ENTERTAINMENT

5 Netflix Documentaries To Help You Understand This Political Mess

Know your enemies.

11/10/2017 09:00 EST | Updated 11/10/2017 09:29 EST
Netflix

Tuesday’s state elections brought hope to the millions of voters who have been reeling in the year since Donald Trump’s election win. Virginia ― a state with the motto “Thus always to tyrants” and a flag featuring a woman standing over the dead body of a king ― voted heavily against the “Trumpism without Trump” agenda. Many see this as a step in the right direction. But Americans have a long time left with their historically unpopular president.

A number of factors contributed to the election of a former reality star who has, in his presidency, shown to be a relatively lazy and scatter-brained leader who lacks skill in both foreign and domestic affairs. For many, it may seem downright impossible to make sense of the current world, whereas for others, the past 12 months have never made political tensions around race and gender more clear. 

The following documentaries on Netflix may not help viewers understand everything about the current political moment, but they’re a decent place to start.

Ji Sub Jeong/HuffPost

This is part of Streamline, HuffPost’s weekly recommendation service for streaming shows and movies. Every Saturday, Streamline ranks the best shows to watch online, including a specific focus on Netflix.

 

“Get Me Roger Stone”

Cartoony villains somehow take charge.

Netflix

The mere existence and apparent successes of Roger Stone ― a prominent advisor on Trump’s campaign ― seem to defy logic.

This documentary presents Stone as a man who happily embraces nefarious tactics for the pure sake of winning elections, ideologies be damned. Right after the 2016 election, former White House Chief Strategist Steve Bannon told The Hollywood Reporter that “darkness is good” and specified, “Dick Cheney. Darth Vader. Satan. That’s power.” It’s a good representation of the individuals Trump chose to surround him.

Stone has essentially fashioned himself into a cartoonish villain, with a giant back tattoo of former president Richard Nixon, a propensity for bowties and steampunk-esque glasses. He’s a character who very much doesn’t want to be ignored. Since Trump won, unfortunately doing so might be at your peril.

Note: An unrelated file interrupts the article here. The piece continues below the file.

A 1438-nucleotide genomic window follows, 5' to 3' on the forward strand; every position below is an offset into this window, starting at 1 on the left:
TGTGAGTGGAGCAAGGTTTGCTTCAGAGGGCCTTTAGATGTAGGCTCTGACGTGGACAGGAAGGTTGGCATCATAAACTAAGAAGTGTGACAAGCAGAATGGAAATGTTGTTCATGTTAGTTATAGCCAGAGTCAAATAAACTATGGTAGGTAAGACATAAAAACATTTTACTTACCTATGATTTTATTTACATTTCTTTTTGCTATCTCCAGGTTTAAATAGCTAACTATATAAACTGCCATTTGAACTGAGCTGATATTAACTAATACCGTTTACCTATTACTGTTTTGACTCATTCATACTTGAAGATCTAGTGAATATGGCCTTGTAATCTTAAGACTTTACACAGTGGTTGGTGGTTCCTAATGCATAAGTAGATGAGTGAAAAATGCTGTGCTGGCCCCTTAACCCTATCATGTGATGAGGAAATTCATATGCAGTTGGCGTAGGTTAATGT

The man who is so ridiculous he’d seem unbelievable in a dystopian novel has deep connections with Paul Manafort, and as seen in the film, his bare-knuckle tactics appear to be gaining prominence with Republican candidates since Trump’s win.

Stone is the kind of bad actor who feeds off attention that he can parlay into more television appearances. Still, the documentary is extremely well done and in this case, it’s probably for the better to know and understand the enemy.

 

“11/8/16”

 Reliving the day Trump won.

The Orchard

If you’re not ready yet to revisit what it was like to experience the 2016 election, then maybe it’s actually best to steer clear of this one.

This film is a chronicle of the lives of more than a dozen voters on ― you guessed it ― Nov. 8, 2016. The footage follows the subjects as they vote and prepare for the results to come through. Obviously, the subjects have very different opinions on how the night turns out.

Particularly noteworthy are the parts that focus on why these voters chose to vote the way they did. Often the judgements seem to be based on incomplete information or misunderstandings. For an election that will partly be defined by the various misinformation campaigns that pushed voters this way and that, seeing the effects firsthand offers insight.

Of course, roughly a dozen stories is a small sample and the views represented in this documentary far from capture the entire story of the election. But this is certainly a well-done glimpse.

 

“Icarus”